Until the birth of liberation theology in South America, with the newfound openness of the Second Vatican Council, the Bible was read and theology was created mostly from the perspective of European male clerics and this was universally accepted as normative for all. With new challenges from numerous socio cultural contexts, traditional biblical hermeneutics has been uncomfortably challenged and remarkably broadened. Liberation theology, black theology, feminist theology, Dalit theology, tribal theology, etc. are fruits of new ways of doing theology, where the context and text are mutually challenged as well as reinterpreted. Among these, feminist theology seems to have the broadest scope, with empowerment of half of humankind as its objective.

Pauline Chakkalakal’s book is a revised and modified version of her doctoral thesis. It is undoubtedly a major contribution to the ongoing contemporary global debate on women’s dignity and equality, with special focus on ecclesiastical leadership in a patriarchal church where women are unfortunately marginalised against the gospel vision. A special feature of the volume is a well-balanced blending of social analysis, feminist hermeneutics and theological reflection on the theory and praxis of leadership in the Indian Catholic Church. The author’s powerful critique of existing hierarchical and patriarchal leadership pattern might elicit strong reactions from those who are inclined to hold that traditional western theology is normative for all places and times.

Chapter 1 begins with the statement and analysis of the problem. Although the Vatican Council II and subsequent documents, including those of the Catholic Bishops Conference of India, are creatively responding to emerging consciousness of a democratic society which demands equality for women, still they are viewed as far from being satisfactory. The caste-ridden Indian society is male-dominated and women play second fiddle. (The book fails to mention a few exceptional communities that are matriarchal and matrilineal with certain influences on the Catholic Church). The church tradition, starting from the fathers of the church like Tertulian and St. Augustine with powerful impact on the whole Christian theology and spirituality, is profoundly anti women and in general continue to influence the church’s current leadership. According to St. Augustine the ultimate cause of the fall of humankind and original sin (Genesis 3) is Eve. So Tertulian condemned women, “you are the devil’s gateway” (p. 62). St. Paul’s injunctions to women to cover their heads and keep silence in the church (1 Cor. 11:2 16; 14:26 40) accentuate the problem if they are not interpreted as culturally-bound norms of behaviour.

The author’s uncompromising position on patriarchy, sin of sexism and exclusion of women from decision-making bodies in the church are supported by findings of empirical investigations in Chapter 2. The analysis of data from around 350 respondents to questionnaires and interviews, mostly from urban areas, confirm male domination in family life, society and church. Because leadership in the Catholic Church is intrinsically linked to ministerial priesthood, exclusion of women from ministerial priesthood logically leads to their exclusion from sharing leadership at every level of the church. The root cause of the unjust structure of authority is identified with this theological issue, according to the writer. “Matters requiring the exercise of power of governance be reserved to those on holy orders” reiterates Pope John Paul II (p. 40).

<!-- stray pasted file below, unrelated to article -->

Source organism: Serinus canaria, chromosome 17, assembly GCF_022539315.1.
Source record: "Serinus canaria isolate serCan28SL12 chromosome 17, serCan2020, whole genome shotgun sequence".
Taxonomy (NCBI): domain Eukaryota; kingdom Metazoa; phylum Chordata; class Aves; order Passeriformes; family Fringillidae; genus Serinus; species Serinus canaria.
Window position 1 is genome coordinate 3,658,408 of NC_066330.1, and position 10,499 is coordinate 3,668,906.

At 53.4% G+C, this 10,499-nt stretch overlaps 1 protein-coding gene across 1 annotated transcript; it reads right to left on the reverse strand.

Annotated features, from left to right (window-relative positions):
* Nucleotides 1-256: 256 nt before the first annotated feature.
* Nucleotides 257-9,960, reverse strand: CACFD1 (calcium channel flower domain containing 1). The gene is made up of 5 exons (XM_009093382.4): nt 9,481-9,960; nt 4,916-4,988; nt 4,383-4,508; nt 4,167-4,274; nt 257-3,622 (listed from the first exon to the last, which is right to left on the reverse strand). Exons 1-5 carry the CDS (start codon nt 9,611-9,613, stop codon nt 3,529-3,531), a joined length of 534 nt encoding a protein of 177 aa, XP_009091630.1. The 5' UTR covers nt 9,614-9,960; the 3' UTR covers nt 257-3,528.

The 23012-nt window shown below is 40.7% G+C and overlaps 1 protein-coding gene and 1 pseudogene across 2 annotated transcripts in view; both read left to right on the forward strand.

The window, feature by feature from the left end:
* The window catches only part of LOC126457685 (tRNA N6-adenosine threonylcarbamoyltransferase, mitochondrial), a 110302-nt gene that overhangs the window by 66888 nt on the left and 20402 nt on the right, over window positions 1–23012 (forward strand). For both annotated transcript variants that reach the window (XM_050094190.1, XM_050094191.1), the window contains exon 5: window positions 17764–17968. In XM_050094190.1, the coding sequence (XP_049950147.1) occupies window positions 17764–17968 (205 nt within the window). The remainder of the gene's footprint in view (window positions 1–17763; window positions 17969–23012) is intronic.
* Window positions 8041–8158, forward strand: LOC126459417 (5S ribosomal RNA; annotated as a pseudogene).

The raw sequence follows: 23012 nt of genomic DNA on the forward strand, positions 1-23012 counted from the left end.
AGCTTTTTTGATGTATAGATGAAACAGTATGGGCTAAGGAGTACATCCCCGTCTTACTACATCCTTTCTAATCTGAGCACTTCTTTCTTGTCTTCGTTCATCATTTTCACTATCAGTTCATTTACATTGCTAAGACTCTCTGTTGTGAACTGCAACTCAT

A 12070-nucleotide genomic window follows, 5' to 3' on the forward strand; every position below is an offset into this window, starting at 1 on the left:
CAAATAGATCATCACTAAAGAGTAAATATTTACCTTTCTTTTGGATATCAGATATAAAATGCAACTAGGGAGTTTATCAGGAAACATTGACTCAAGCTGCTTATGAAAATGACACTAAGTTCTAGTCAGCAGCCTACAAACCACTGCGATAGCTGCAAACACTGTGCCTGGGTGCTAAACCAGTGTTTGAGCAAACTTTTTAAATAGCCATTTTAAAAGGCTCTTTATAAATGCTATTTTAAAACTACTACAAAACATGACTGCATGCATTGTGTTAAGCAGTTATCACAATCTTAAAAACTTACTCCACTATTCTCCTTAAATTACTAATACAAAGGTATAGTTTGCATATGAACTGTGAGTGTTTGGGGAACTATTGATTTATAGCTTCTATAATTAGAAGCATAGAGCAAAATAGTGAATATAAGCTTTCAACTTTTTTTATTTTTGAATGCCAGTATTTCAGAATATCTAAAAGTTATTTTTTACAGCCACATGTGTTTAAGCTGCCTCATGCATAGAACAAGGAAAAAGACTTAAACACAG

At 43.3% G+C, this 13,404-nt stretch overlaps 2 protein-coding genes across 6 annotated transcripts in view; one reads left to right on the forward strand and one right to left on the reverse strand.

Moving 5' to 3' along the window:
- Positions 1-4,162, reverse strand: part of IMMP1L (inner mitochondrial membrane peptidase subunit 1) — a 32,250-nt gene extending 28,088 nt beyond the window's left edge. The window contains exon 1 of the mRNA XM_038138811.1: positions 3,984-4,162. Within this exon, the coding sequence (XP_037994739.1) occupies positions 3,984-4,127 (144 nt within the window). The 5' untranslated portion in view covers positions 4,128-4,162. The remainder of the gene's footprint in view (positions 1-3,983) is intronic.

Critical investigation into the legitimization of socio religious order based on biblical authority is the focus of Chapter 3. A critical enquiry into women’s leadership in the biblical tradition, this chapter examines the creation account of man and woman (Genesis 1:26 27; 2:7 8, 18 25). After showing their equality as images of God, this chapter studies the role of women in the Jesus’ movement. Jesus’ style of dealing with women disciples, including women at the foot of the cross, broke the Jewish patriarchal and rabbinical model. Contemporary Mariology challenges the distorted image of Mary of the traditional catholic popular devotions. “The Magnificat (Lk. 1:46 55) is a powerful testimony to this counter cultural action of God” (p. 133). After his resurrection which is the foundation of Christian faith, women, not the male disciples, had the privilege to be chosen by Jesus to be the first missionaries. Women at Pentecost (Acts, 1:14; 2:1 4), Priscilla and Aquilla (Acts 18:23; 18:26), Mary, mother of John Mark (Acts 12:12 17) are subjected to scholarly examination to establish women’s leadership in the early church. Yet I wonder why the hermeneutics of the crucial text (Acts 2:17 18), the fulfillment of the prophecy of Joel (2:28 29), whereby the creation of the new Israel, the church, is missing. Radical equality of the members of the new Israel is founded on the outpouring of the Holy Spirit on all flesh—sons and daughters, young and old, menservants and maidservants.